Here's how to graft two windsurfer fins together to make the lifting part of a hydrofoil.
I lost the front hydrofoil blade from one of my Aquaskippers. This new blade works great as a replacement.
The foil section is just right for the purpose. And it's a really quick project.
The resulting blade is strong enough to use for an "air chair" or "sky ski" type hydrofoil, or any other weird hydrofoil project.
You can get windsurfer fins cheap at flea markets and yard sales.
You'll need the following:
Two windsurfer fins. Mine were each 9" long.
Epoxy. Not "5 minute epoxy". That stuff is crap.
Power Sander. I used a belt sander mostly.
Dust mask, safety glasses, clothing to keep the figerglass off your skin.
Step 1: "Design" Your Hydrofoil
Pick out a couple of fins.
Like I said, you can get windsurfer fins cheap at flea markets and yard sales.
Unless you need them. Then they're expensive. So stock up now before you actually need them.
You'll notice an odd phenomenon, which is that no matter how many of them you have, you'll never have two that are the same.
So pick a couple that are close enough and live with it. The earth isn't symmetrical either or the ocean. It's not going to make any difference.
Step 2: "Analyze" Your Hydrofoil
Every windsurfer fin in the world uses the 63a010 foil section.
That's a 63010 section modified to take the concave out of the trailing edge of the foil.
If you find a fin with a different section it won't be enough different to matter.
If you want to see what some other sections might be, browse the foil catalog at UIUC. If you want to import the foil to the XFOIL simulator and make graphs to tack to your wall, here's some more info on that collection.
Your fins won't be exactly the same thickness, so get an idea where the center lines are and maybe mark the base with that. It won't matter if the centerlines are at different levels, but you'll want both fins to be at the same angle of attack.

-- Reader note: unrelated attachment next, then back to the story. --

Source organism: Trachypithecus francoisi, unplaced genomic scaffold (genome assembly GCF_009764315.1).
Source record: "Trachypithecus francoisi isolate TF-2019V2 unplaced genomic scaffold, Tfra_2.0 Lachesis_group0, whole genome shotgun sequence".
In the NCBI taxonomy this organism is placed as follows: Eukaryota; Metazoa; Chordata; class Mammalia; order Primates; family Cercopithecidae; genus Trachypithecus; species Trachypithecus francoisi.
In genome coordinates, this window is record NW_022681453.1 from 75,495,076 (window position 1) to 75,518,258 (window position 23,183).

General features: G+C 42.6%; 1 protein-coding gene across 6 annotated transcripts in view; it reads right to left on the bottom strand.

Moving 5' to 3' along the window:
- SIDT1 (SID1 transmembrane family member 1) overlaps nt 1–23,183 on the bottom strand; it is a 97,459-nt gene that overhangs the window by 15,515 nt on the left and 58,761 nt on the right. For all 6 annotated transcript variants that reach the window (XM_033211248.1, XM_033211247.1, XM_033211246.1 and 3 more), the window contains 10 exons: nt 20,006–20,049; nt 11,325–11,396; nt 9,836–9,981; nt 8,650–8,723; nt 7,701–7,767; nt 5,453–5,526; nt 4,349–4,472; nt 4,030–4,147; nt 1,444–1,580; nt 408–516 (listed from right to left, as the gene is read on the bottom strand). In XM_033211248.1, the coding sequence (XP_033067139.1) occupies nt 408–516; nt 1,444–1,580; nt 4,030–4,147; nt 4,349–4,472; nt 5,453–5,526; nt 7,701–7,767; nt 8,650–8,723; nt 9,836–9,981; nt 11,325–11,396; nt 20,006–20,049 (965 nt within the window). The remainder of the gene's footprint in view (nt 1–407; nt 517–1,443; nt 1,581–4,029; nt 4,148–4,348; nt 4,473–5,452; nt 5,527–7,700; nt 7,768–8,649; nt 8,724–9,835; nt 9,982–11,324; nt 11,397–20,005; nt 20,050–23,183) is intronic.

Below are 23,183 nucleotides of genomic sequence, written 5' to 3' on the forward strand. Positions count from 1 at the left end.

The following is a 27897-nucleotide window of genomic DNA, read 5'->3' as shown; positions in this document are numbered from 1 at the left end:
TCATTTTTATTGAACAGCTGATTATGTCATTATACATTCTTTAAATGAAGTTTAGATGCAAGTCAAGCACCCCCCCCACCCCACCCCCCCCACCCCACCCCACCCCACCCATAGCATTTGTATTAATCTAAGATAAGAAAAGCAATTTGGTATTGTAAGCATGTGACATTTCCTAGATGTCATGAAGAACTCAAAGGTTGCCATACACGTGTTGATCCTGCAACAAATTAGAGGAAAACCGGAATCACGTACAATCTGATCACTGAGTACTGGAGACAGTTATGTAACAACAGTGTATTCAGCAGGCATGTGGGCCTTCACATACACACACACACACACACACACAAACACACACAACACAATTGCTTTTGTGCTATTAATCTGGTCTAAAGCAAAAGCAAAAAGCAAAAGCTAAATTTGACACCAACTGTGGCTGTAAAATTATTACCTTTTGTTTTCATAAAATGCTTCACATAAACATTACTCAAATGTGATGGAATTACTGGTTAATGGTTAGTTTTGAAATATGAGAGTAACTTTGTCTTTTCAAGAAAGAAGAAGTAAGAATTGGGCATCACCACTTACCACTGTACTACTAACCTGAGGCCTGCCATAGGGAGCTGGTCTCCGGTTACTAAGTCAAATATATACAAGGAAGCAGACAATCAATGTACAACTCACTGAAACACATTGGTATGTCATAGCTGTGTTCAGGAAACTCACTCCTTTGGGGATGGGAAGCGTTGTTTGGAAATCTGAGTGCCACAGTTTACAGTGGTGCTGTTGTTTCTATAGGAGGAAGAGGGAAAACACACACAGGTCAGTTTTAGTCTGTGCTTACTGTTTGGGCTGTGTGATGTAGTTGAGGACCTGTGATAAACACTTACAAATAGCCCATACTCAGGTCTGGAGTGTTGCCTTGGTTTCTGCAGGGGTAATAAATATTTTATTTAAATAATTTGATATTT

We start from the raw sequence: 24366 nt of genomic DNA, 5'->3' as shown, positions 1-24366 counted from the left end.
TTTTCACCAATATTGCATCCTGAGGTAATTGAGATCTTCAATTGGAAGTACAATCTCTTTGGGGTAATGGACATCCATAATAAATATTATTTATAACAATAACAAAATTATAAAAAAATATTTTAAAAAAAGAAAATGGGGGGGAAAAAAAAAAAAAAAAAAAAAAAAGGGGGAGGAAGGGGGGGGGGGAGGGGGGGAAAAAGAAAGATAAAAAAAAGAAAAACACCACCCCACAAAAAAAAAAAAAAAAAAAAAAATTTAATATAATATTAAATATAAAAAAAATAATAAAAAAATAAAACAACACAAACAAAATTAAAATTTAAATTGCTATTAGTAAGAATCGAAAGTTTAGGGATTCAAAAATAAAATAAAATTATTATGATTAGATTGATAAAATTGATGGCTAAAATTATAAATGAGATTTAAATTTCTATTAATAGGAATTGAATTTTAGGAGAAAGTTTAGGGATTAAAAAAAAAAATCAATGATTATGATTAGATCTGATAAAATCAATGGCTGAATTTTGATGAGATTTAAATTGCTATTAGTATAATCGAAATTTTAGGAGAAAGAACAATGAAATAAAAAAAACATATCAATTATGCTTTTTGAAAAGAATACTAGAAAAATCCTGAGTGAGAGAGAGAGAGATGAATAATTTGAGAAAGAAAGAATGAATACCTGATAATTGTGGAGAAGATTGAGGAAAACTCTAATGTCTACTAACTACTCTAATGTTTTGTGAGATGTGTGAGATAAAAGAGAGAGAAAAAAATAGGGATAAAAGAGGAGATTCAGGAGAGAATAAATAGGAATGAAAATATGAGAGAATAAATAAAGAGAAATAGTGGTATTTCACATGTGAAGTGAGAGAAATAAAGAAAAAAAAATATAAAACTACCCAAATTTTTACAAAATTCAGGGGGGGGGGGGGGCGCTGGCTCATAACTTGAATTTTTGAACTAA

Step 3: Remove the Metal Bits
There might be some metal pins or fasteners on your foil.
The pins can be started with a hammer and finished out with a nail or punch.
Step 4: Sand a "Scarf" on the Butt of the Foil
"Scarf" is old Norse boat jargon for "taper" or "lap".
It means we're going to grind both butts off at an angle so we have more surface area between them when we glue them together.
Be very careful and don't do this when you're distracted. You have to grind opposite sides of the two foils. If you grind them the same you'll have two left feet etc.
I clamped my beltsander in a vise and used that for sanding. Don't breathe the dust or shoot it into your eyes. It'll make your skin itchy if you get it on you. If you don't care, your girlfriend/boyfriend or pet aphids might.
It's amazing how fast the fiberglass sands down with this 50 grit belt.
It's like shoveling snow.
Step 5: Alignment Pins
Eyeball it to sub-molecular accuracy and line them up.
Make sure the two foils have the same angle of attack.
Not out of plane if you know what I mean.